LABOR'S LAND POLICY.
Maoriland Worker, Volume 10, Issue 444, 10 September 1919, Page 4
LABOR'S LAND POLICY.
By J. RflbertsoD, Ex-MLP.
NO. 5 STATE FARMING OB FARMING FOR THE STATE.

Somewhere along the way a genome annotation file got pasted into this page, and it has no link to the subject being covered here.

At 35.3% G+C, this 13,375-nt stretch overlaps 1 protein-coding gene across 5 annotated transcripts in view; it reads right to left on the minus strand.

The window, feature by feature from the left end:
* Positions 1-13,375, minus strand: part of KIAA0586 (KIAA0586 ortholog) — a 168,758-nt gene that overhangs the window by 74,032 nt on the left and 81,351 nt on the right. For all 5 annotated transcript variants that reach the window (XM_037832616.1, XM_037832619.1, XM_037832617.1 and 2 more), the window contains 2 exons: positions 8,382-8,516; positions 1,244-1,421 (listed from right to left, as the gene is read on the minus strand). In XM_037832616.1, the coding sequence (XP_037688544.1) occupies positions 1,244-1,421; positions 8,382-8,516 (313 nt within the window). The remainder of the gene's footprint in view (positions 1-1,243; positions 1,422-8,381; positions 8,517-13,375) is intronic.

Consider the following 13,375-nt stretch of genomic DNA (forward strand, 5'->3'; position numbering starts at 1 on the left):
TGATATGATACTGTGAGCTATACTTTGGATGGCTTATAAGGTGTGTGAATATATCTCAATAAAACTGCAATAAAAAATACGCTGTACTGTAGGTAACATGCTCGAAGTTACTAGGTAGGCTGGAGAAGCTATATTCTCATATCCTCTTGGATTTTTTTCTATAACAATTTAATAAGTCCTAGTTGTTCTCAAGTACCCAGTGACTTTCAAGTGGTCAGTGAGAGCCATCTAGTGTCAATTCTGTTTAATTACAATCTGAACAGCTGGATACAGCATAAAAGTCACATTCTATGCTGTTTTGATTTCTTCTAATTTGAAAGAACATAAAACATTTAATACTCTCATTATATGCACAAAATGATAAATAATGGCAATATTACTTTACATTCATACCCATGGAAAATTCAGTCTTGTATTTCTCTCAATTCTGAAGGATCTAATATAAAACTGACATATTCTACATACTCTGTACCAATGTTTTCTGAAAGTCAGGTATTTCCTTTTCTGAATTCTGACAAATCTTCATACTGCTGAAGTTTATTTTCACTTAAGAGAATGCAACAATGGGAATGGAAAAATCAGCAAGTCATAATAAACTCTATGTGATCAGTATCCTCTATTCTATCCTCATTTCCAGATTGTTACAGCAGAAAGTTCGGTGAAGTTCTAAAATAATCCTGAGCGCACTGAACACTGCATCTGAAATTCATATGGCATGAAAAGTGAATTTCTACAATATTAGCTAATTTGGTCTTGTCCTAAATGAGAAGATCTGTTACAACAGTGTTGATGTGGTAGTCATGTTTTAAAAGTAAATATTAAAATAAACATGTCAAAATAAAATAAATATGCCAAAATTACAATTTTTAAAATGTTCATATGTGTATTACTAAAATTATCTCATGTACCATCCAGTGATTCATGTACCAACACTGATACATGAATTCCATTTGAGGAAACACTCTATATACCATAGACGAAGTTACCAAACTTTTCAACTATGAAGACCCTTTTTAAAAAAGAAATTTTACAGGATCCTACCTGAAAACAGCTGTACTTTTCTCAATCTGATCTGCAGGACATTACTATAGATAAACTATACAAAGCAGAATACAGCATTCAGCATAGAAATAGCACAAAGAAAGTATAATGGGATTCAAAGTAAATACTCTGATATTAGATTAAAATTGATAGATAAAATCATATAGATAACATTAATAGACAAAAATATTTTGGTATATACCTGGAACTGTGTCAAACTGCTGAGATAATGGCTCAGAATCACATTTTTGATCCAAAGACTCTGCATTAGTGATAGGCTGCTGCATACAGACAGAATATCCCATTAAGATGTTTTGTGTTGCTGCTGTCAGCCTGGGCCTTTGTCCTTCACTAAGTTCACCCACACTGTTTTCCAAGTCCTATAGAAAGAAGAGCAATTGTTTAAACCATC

Objection h-*s been expros-sed to th* Party's land policy on the grouni that, tbe only solution of tbe land question ilea iv the State undertaking the whole of the faj-xw-ag' industry, and ia~if» ressuruption of th© whoi© of the land for that purpot-e. It i_ contended tlat this wonld result "in niCre scientific funming and would m«ian a system of production for use i_j_t/<*ad of ior profit. ii such a proposal were sufficiently practicable for a political party wtoch meant to "do*"' thing-, and no merely to talk about there, _o adopt it, there would -till bo too many objectionable features in it to make it desirable. The advantage, claimed for a State monopoly oi" terming are that it would be on a large scale, and, consequently more scientific than when carried on by a. system of fi-uali fur jus. It i_ true i !•_-*. '._, il-*, textile ar.'i a-ew! indraca-_ -jciK-raiiy, ._e larger the plaut the uiero econotnical the production, aud the tendency is towards concentration in larger establishments, in*oiving larger capital outlay and a .vricjiopoly oi' i>roduction. Hence has» .arisen th*, _,e__ai_d for the State owher.vi-.ip al ihe monopolised industries. On t'::•:' land, _w>-svevei, experience shows )■,_.■•, -,-t, most, skilful and scientific • f,i ."•_■*. ■..-.:•; is carr*je_ on on the smaller , by iv tensive n-etliod-, and the ; XA.-..'(if*.-cy under luodern methods, has b-.-tJii 10 cons-antly subdivide into yoi-iier areas, involving larger applications of capital and consequently more intensive cultivation. There is a fundamental difference between the inaunfacturer and tbe farmer. The manufacturer gets his production from machine-, usually of a definitely ascertained character; the farmer has to deal directly with Nature, to 6tudy her wMrfls and moods, and his production varies owing to cause, largely, if acrfc entirely beyond human control. The man who lives on hia farm, close to nature, in touch) with the soil wftkich he cultivates, learning its peculiarities and finding out its wants, will achieve" better results "to the acre, fchkn co.uld be achieved by the regimentation of large number- bf men on large farms run under a system of State bureaucracy. The "production for us© instead Instead of for pro-fit" .deal is one "to which all Socialist- subscribe, but State action does not necessarily mean the elimination of profit. . The Imperial Government at the present moment makes a profit from th© distribution of New Zealand meat. Profit is, however, an appanage of the merchant, not*of the work«r (farmer or otherwise), and its elimination is only to b© achieved by a methed of distribution which will eliminate it. Cur land policy socialises rent, and, so far a_ the farming industry is concerned, will bring about, automatically, a system of production for use and not for profit. The mosfc important abjection, h-/w ever, to any proposal that farming should be a State monopoly, is -hat it perpetuates the wages system. Justas men revolted in the past against chattel slavery, so to-day, the v hoiworld over, there is a revolt _G_ihst th© wages system. The fact beinjj that it is felt to be fundamentally contrary to the nature of man. There hag always been a revolt against, it, active and passive; the Socialist Government is the expression of the active -revolt, and proof of the passive revolt is contained in the fact that individual v-ageearners are always willing to exchange their condition to one of econamio independence, even if the change involved a permanent reduction of financial income. • •■.■•■• It, is generally agreed that the life of the average working farmer is one of hard toil. He has to work for long hours, and often under conditions which mean isolation and the sacrifice of most of the amenities of social life. Nevertheless, men constantly leave tbe ranks of the wage-earners, where they worked shorter hours for fixed wages, to go on the laud with all its hardships. Why? Because they want"to •sscape from the wages system, where t_tey ar c only so much labor power to be bought at market rates. It i» the endeavor of the individual proletarian: to emancipate himself, aud iv that endeavor men leave tbe industrial centres of the old world and travel even to the uttermost parts of the -earth. The Labor Party, therefore, cannot' stand for the perpetuation of the wages system by proposing to* create a fresh new class of wage-earners ou State farms. Still less can it propose 'to emancipate (?) the burdened small farmer from the hardness of hia lot by throwing him back to* the statue of a■wage-ear-ring ploughtman or what-not on a State-owned farm. The Labor Party's present policy, Instead, proposes to free him from the mortgage curse, and to give him hope and encouragement in his labor by "securing its results to him. The tenniw proposed makes the development of co-operative undertaking- by farmers natural and inevitable, and it l«y» a secure foundation for the development of the farming Cruild of farmers, whioh some day will control the whole of our agricultural and pastoral industries, just a-s the Mining Guild of Miners will control the mining industries. It is ' in this direction that the industrial movement tends to-day. The wages system (State or private)i_ doomed, and the right of those engaged in an industry to control that industry is more and more being recognised. The New Zealand Labor ParyV land policy carries us in the direct lin© of advance towards that objective.